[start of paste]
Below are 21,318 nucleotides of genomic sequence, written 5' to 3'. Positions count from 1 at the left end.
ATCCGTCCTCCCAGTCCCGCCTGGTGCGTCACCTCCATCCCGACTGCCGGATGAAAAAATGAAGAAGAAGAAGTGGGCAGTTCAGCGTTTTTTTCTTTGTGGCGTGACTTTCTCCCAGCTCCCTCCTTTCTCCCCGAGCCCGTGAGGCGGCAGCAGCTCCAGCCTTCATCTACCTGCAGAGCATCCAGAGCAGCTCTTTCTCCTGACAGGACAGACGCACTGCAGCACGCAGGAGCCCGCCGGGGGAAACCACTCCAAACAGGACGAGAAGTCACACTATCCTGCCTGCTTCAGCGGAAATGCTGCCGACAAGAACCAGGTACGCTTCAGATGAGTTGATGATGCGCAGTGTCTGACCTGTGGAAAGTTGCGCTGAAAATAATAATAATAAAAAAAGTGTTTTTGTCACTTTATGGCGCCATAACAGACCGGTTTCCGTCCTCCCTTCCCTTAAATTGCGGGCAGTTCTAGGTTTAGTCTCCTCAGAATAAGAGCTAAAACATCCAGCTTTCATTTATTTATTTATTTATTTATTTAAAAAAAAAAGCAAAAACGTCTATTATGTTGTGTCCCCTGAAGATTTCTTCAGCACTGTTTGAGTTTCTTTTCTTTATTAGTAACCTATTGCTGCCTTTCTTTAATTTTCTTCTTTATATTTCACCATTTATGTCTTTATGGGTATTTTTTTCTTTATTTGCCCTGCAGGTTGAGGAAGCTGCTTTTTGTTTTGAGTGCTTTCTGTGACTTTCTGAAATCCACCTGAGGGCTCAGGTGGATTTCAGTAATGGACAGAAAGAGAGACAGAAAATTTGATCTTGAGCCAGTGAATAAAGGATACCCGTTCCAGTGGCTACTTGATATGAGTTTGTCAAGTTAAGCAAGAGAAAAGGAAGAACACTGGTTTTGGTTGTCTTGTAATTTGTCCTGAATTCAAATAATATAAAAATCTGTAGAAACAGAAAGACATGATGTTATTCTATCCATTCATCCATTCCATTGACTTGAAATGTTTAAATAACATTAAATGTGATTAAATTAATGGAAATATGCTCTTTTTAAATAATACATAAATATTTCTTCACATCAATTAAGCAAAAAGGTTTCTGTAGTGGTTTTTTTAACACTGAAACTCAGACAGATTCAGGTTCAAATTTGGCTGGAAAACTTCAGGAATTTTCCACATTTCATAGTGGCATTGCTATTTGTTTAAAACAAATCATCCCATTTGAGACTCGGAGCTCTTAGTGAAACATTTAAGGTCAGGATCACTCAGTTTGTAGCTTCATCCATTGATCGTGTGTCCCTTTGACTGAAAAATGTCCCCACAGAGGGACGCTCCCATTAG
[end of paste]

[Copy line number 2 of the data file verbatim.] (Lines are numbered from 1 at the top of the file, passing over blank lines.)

ATCCGTCCTCCCAGTCCCGCCTGGTGCGTCACCTCCATCCCGACTGCCGGATGAAAAAATGAAGAAGAAGAAGTGGGCAGTTCAGCGTTTTTTTCTTTGTGGCGTGACTTTCTCCCAGCTCCCTCCTTTCTCCCCGAGCCCGTGAGGCGGCAGCAGCTCCAGCCTTCATCTACCTGCAGAGCATCCAGAGCAGCTCTTTCTCCTGACAGGACAGACGCACTGCAGCACGCAGGAGCCCGCCGGGGGAAACCACTCCAAACAGGACGAGAAGTCACACTATCCTGCCTGCTTCAGCGGAAATGCTGCCGACAAGAACCAGGTACGCTTCAGATGAGTTGATGATGCGCAGTGTCTGACCTGTGGAAAGTTGCGCTGAAAATAATAATAATAAAAAAAGTGTTTTTGTCACTTTATGGCGCCATAACAGACCGGTTTCCGTCCTCCCTTCCCTTAAATTGCGGGCAGTTCTAGGTTTAGTCTCCTCAGAATAAGAGCTAAAACATCCAGCTTTCATTTATTTATTTATTTATTTATTTAAAAAAAAAAGCAAAAACGTCTATTATGTTGTGTCCCCTGAAGATTTCTTCAGCACTGTTTGAGTTTCTTTTCTTTATTAGTAACCTATTGCTGCCTTTCTTTAATTTTCTTCTTTATATTTCACCATTTATGTCTTTATGGGTATTTTTTTCTTTATTTGCCCTGCAGGTTGAGGAAGCTGCTTTTTGTTTTGAGTGCTTTCTGTGACTTTCTGAAATCCACCTGAGGGCTCAGGTGGATTTCAGTAATGGACAGAAAGAGAGACAGAAAATTTGATCTTGAGCCAGTGAATAAAGGATACCCGTTCCAGTGGCTACTTGATATGAGTTTGTCAAGTTAAGCAAGAGAAAAGGAAGAACACTGGTTTTGGTTGTCTTGTAATTTGTCCTGAATTCAAATAATATAAAAATCTGTAGAAACAGAAAGACATGATGTTATTCTATCCATTCATCCATTCCATTGACTTGAAATGTTTAAATAACATTAAATGTGATTAAATTAATGGAAATATGCTCTTTTTAAATAATACATAAATATTTCTTCACATCAATTAAGCAAAAAGGTTTCTGTAGTGGTTTTTTTAACACTGAAACTCAGACAGATTCAGGTTCAAATTTGGCTGGAAAACTTCAGGAATTTTCCACATTTCATAGTGGCATTGCTATTTGTTTAAAACAAATCATCCCATTTGAGACTCGGAGCTCTTAGTGAAACATTTAAGGTCAGGATCACTCAGTTTGTAGCTTCATCCATTGATCGTGTGTCCCTTTGACTGAAAAATGTCCCCACAGAGGGACGCTCCCATTAG